October 8, 2012

Special seminar -- The Challenges of Germany's Energiewende (Note to students -- This special seminar does not count toward the six mandatory seminars for the TTP 281 course.)

Time

1:30PM to 3:00PM

Location

Room 113, The Barn [Enter building on North end. Access to Large Conference Room
through kitchen.]

Speaker(s)

Kathrin Goldammer, Project Leader, Transdisciplinary Panel on Energy Change Institute for Advanced Sustainability Studies (IASS)

Abstract

Since 2011, Germany’s Energiewende has been a major national policy guiding the federal
as well as state governments. The envisioned transition of Germany’s energy system is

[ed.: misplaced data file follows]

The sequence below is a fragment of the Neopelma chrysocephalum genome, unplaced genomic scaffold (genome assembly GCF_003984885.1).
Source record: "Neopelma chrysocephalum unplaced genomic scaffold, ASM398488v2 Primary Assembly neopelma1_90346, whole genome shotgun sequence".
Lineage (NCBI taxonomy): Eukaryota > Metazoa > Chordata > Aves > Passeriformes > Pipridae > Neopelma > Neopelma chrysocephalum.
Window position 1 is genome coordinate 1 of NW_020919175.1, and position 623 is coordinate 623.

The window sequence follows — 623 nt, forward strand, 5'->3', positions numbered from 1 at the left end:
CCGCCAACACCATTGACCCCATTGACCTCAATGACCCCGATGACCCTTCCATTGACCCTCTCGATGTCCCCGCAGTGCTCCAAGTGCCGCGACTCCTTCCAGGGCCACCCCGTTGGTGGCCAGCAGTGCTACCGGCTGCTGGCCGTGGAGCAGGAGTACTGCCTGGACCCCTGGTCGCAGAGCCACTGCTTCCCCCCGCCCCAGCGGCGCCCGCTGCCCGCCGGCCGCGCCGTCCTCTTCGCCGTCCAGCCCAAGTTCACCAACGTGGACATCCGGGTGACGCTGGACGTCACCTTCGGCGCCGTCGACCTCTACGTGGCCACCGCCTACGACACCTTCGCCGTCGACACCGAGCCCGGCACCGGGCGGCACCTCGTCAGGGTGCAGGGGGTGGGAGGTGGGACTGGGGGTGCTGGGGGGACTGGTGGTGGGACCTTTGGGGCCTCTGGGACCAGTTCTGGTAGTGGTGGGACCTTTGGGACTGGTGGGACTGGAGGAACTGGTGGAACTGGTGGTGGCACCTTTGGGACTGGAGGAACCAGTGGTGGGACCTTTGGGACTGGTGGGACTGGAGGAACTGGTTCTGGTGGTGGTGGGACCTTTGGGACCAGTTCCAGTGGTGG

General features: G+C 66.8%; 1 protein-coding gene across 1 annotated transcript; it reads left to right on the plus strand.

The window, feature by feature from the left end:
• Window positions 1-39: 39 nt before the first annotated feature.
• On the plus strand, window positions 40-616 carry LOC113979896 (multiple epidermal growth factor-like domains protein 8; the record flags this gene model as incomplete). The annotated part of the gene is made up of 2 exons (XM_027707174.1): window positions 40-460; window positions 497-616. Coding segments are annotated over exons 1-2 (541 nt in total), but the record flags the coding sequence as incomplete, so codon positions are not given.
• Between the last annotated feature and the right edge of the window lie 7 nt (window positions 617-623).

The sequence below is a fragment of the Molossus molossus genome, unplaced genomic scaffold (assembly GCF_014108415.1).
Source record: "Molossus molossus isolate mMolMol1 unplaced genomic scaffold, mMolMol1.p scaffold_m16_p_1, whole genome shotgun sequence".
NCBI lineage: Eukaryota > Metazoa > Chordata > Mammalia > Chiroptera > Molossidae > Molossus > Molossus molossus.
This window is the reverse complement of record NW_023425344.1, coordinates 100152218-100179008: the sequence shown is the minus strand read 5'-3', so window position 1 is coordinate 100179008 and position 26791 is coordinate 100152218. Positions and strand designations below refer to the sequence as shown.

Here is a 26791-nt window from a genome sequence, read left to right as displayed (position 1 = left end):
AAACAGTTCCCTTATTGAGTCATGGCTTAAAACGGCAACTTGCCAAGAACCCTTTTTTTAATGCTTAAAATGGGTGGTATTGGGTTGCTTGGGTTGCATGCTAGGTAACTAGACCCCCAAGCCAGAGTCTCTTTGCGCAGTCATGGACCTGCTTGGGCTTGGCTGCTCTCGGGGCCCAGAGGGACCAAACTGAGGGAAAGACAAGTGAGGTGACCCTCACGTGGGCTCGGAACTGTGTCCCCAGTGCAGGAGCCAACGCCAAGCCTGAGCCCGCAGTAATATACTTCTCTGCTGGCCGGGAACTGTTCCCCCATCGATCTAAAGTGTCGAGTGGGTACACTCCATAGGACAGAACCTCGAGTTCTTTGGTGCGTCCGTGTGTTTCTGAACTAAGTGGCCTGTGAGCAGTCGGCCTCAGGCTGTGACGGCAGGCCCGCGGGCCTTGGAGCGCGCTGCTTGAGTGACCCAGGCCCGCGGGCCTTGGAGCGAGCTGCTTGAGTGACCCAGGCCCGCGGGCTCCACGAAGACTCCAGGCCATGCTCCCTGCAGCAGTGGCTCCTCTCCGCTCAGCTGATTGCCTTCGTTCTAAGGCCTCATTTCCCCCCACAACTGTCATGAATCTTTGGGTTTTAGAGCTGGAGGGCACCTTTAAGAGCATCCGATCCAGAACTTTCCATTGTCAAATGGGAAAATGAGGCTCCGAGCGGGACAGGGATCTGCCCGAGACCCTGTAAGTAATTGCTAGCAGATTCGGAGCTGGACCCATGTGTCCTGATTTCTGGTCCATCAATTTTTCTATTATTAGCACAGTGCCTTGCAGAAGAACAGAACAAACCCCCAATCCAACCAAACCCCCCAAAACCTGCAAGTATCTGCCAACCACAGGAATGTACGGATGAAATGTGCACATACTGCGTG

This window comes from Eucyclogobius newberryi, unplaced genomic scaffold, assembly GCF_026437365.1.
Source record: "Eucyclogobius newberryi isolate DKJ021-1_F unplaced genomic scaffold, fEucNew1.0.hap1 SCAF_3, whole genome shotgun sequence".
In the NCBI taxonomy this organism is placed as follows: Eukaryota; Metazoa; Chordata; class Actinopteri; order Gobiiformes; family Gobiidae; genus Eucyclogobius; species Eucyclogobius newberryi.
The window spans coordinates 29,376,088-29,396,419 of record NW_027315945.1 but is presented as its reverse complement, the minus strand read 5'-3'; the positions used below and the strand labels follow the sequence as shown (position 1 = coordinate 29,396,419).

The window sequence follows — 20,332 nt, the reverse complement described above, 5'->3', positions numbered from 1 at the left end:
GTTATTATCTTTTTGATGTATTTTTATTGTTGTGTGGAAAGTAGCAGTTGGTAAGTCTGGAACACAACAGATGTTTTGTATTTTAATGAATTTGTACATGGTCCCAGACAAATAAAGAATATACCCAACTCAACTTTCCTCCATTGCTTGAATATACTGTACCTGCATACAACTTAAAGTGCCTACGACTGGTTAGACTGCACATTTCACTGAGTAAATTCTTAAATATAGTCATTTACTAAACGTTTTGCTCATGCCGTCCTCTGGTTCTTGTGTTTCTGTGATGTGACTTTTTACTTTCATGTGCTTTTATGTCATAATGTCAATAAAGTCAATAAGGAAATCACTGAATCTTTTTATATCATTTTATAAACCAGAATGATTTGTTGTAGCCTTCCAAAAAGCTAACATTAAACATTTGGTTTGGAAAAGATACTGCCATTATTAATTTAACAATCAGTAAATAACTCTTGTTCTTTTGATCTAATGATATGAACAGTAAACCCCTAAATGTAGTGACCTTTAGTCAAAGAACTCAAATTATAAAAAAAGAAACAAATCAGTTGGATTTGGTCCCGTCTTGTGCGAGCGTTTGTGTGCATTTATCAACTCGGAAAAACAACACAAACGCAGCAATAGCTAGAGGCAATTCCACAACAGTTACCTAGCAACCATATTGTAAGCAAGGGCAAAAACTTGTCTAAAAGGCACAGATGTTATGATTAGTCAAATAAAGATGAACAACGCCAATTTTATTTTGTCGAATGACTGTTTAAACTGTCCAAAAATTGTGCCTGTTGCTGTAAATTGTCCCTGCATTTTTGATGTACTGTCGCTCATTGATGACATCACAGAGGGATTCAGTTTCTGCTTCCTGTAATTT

three-fold: 1) Germany completely phases out nuclear power by 2022; 2) the country
increases the share of renewables to 35% of electricity production by 2020; and 3)
Germany increases energy efficiency by 20% (relative to 2008) during the same time. The
national and local commitments to the Energiewende were made in 2011, in the aftermath
of the melt-down of the nuclear power plant in Fukushima, Japan. German policy-makers
are now facing the challenge of implementing these commitments while facing questions from their
constituents, from industry, from lobbying groups, as well as from international partners. How can the
ambitious goals of the Energiewende be achieved and what are the likely effects of the envisioned
transformation? What are the implications for European and international partners? The talk gives an overview
of German and EU energy policy, discusses future challenges and outlines the public debate on the
Energiewende.

Biographical Sketch